Viking Eyes Guinness Record with 245-Day World Cruise

Viking Sun

Viking guests will embark on the new Ultimate World Cruise itinerary, a 245-day journey including six continents, 51 countries and 111 ports.

Sailing from London on the Viking Sun, the longest-ever continuous cruise will fully circumnavigate the globe before returning to London in May 2020.

In beginning this journey, Viking will attempt to set the Guinness World Record for the “longest continuous passenger cruise,” according to a press release.

Upon the return of Viking Sun to London next year, an official Adjudicator will confirm the successful attempt with a certificate presentation.

“For more than 20 years we have been committed to connecting travellers to culturally immersive experiences that allow them to explore the world in comfort,” said Torstein Hagen, Chairman of Viking. “Our Ultimate World Cruise is the most extensive itinerary available in the industry, nearly double the length of our previous world cruise itineraries. I am pleased to offer such a unique experience for our guests.”

The cruise includes overnight stays in 23 cities.

Amsterdam Marks Year of Maiden Visits

The MSC Magnifica is joined by Holland America’s Prisendam on a double call in Amsterdam.

The Port of Amsterdam has a long list of inaugural cruise ship visitors in 2018 including the Viking Sea, Mein Schiff 1, Star Breeze, Aegean Odyssey, Viking Sun, Berlin, Le Laperouse and Le Champlain.

“And of course, we are excited that some of our existing clients increased the number of calls in Amsterdam. As well, we are happy that Disney Cruise Line is calling in Amsterdam this year,” said Dick de Graaff, commercial director.

The year should total 186 cruise calls for 400,000 passengers as the industry grows and Amsterdam becomes an increasingly popular cruise call. If the current growth rate continues, the city could see around 250 calls annually by 2023.

The port accommodates as many vessels as it can at its passenger terminal, and is transparent about other berth solutions for conflicts, advised de Graaf.

“We want to keep an open dialogue with our clients; we want to be transparent in our policies and find suitable solutions for all parties,” he said. “That means discussing challenges such as over tourism and sustainability; working together is key to profitable business for both ports and cruise companies.”

A potential bridge project in Amsterdam could make things complicated for the turning basin that big ships use. If the bridge were to be built (at the northern part of the city), the port authority is investigating options for building a new terminal for big ships and using its existing terminal and quay for smaller vessels. A decision is expected by the end of the year.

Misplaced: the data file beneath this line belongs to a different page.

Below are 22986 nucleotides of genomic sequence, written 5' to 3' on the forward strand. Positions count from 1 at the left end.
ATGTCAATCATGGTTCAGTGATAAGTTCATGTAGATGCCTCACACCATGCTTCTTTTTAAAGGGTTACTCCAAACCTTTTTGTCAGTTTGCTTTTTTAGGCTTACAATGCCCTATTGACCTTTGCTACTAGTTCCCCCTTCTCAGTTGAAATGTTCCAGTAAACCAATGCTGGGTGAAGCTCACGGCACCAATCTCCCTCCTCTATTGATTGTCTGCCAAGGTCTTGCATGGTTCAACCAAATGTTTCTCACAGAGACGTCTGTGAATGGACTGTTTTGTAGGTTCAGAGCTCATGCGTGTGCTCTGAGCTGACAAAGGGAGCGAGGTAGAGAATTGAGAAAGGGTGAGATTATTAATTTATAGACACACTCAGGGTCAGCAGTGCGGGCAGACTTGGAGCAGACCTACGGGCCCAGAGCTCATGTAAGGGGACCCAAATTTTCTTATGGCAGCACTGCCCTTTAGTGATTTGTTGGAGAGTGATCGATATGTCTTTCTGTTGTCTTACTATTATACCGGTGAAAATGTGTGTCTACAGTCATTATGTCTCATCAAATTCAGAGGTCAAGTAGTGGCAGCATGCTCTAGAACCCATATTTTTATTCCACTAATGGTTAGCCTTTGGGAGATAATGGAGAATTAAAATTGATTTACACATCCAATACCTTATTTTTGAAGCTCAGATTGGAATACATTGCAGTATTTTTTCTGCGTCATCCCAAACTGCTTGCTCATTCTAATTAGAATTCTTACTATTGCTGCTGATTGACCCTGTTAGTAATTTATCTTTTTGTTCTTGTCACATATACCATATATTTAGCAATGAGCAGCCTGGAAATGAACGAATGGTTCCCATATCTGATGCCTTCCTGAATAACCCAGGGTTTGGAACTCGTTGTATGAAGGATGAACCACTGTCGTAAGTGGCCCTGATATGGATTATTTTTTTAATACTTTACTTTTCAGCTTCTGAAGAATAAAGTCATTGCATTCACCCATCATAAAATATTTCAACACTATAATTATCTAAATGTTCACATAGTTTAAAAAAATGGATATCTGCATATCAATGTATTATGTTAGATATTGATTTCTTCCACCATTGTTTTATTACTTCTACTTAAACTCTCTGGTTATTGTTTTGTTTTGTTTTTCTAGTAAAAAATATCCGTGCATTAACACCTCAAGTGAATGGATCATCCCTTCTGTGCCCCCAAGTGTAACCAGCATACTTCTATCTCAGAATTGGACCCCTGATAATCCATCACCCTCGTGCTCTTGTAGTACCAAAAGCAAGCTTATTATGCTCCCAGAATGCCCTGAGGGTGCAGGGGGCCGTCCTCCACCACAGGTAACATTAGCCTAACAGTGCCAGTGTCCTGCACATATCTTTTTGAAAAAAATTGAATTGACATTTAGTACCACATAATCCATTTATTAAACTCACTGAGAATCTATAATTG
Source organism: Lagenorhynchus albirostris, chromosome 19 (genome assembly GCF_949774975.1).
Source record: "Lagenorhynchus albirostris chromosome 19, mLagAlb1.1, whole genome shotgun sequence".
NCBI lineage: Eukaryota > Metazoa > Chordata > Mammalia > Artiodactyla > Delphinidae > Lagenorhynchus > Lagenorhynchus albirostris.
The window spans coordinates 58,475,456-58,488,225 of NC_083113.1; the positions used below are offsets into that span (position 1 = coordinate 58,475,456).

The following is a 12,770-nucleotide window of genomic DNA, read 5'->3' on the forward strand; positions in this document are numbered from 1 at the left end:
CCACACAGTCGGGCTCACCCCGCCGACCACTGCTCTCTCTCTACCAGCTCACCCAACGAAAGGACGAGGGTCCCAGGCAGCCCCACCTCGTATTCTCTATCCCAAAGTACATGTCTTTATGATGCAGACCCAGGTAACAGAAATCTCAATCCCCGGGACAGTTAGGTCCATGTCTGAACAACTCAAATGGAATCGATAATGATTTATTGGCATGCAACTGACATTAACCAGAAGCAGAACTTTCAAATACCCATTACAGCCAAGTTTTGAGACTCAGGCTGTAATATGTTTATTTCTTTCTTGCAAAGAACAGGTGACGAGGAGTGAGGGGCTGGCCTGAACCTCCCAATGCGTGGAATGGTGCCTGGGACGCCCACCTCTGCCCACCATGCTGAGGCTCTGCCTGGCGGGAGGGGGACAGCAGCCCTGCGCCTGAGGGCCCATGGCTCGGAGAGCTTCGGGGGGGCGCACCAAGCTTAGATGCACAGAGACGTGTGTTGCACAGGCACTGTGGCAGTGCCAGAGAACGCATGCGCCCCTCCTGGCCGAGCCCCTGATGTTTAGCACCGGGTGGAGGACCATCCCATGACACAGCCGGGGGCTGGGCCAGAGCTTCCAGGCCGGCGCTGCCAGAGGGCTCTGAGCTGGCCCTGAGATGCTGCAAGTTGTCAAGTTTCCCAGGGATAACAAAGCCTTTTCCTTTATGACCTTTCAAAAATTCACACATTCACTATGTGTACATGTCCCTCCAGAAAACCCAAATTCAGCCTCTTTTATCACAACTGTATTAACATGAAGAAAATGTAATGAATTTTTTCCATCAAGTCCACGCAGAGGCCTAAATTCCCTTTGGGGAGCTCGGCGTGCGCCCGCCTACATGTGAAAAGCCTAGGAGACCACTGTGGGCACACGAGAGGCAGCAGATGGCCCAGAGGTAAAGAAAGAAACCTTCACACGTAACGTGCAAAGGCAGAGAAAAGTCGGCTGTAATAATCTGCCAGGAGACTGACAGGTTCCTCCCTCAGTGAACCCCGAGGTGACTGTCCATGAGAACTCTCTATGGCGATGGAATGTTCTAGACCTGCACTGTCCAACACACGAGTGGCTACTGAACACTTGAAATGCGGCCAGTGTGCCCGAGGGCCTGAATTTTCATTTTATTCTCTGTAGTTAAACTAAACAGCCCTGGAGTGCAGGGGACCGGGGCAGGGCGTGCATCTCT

Among other challenges is a potential head tax on both transit passengers, with the port working closely with legal advisors and the Cruise Lines International Association, a non-profit group headquartered in Washington D.C., to combat the issue.

“And there is a challenge about the increasing pressure on over tourism,” continued de Graff. “Cruise ships are very visible, but they only count for less than 1 per cent of the total number of visitors in Amsterdam.”

Three Inaugural Calls for Dover in May

Three Inaugural Calls for Dover in May

Viking Sun

The Port of Dover saw three first-time cruise calls in May, highlighted by the Viking Sun and also including the Deutschland and Zenith.

The ships were greeted in true Dover Cruise style with a water salute from Dover Tugs Doughty and Dauntless, the port said.

In addition, the first bank holiday weekend saw the historic Western Docks at full capacity for the first time since 2016 with three cruise ships berthed together.

There was also a call from the expedition vessel, the Silver Cloud. The ship’s guests enjoyed a unique kayaking experience to view the iconic White Cliffs up close.

Holland America Line’s Prinsendam arrived in port on the Royal Wedding day on Saturday, May 19 to a celebratory great British Street Party in Cruise Terminal Two.

“Complimentary tempting food and drink were provided along with musical entertainment from the talented Nick Bosworth on piano and keyboard. Life-size cardboard figures of the Royal Family were positioned in the terminal where guests enjoyed taking selfies with them creating unique holiday memories. It was marvellous to see the affection passengers from all over the world have for our Royal Family,” the port said.